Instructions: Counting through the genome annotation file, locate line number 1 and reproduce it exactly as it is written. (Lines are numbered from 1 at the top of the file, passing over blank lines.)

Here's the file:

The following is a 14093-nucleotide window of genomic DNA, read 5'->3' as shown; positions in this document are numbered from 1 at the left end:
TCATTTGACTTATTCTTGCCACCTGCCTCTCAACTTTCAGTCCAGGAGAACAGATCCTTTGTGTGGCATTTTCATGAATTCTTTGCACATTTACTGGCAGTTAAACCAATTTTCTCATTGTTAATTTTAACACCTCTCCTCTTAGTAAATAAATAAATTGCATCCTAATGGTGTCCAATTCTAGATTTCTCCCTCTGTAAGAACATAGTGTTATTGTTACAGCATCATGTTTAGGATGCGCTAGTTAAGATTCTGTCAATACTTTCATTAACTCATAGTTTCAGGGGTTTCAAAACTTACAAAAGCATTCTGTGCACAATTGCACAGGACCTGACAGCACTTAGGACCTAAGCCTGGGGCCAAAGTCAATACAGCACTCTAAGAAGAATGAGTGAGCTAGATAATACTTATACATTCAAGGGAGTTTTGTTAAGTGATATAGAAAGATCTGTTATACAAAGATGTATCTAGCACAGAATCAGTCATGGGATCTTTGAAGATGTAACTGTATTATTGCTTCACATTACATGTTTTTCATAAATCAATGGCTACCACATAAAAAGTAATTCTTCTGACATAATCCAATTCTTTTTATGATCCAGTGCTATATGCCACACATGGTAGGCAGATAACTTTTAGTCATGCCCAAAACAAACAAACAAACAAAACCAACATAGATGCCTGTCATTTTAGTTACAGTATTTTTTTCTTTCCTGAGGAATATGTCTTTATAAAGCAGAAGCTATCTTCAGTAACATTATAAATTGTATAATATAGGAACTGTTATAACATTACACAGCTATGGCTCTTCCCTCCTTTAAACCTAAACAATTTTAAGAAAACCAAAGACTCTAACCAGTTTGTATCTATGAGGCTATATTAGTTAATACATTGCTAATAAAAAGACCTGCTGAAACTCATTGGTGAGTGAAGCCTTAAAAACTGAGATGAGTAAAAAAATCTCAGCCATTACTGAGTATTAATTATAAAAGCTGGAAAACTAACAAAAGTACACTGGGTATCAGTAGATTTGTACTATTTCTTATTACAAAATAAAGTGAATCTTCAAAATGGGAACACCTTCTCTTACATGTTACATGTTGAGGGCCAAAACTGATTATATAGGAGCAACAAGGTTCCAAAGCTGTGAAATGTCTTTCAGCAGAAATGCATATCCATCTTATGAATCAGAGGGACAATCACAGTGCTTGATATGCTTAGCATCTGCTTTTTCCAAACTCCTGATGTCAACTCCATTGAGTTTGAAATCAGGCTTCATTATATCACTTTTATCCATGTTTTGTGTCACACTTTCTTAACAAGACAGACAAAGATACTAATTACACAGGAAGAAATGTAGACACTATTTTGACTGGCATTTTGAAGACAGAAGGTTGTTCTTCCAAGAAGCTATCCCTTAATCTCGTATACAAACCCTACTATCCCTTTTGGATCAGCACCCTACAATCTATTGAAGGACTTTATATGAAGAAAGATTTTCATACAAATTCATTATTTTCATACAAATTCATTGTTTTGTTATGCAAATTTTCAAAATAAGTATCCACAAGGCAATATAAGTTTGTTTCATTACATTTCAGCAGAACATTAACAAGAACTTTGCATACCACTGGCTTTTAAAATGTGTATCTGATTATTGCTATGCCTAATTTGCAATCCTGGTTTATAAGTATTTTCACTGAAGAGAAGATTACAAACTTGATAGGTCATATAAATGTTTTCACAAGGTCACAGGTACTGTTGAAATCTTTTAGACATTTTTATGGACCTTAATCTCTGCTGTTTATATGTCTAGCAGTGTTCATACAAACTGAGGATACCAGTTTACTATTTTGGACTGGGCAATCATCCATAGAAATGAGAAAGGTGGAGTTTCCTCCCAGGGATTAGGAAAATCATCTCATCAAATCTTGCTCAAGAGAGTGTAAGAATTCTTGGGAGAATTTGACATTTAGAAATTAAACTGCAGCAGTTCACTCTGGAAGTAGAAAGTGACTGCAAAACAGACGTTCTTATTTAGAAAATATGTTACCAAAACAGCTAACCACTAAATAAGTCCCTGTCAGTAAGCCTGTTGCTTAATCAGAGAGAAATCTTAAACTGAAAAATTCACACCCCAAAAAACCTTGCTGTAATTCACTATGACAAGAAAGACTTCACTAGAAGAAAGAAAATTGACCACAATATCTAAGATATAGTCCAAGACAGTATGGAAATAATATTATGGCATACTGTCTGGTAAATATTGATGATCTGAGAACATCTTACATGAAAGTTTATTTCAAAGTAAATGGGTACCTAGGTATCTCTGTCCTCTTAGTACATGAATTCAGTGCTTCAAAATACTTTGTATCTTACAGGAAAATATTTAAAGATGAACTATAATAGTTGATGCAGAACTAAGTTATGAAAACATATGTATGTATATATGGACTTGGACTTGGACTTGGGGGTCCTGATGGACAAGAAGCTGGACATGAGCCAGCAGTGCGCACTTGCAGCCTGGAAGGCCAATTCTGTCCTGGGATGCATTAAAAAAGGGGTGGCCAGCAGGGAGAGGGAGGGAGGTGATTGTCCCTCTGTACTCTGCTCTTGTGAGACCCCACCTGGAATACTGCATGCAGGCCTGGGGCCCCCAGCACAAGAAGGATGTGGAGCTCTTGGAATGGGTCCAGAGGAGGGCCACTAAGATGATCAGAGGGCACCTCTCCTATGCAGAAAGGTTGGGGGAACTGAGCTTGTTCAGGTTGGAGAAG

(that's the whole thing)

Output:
The following is a 14093-nucleotide window of genomic DNA, read 5'->3' as shown; positions in this document are numbered from 1 at the left end: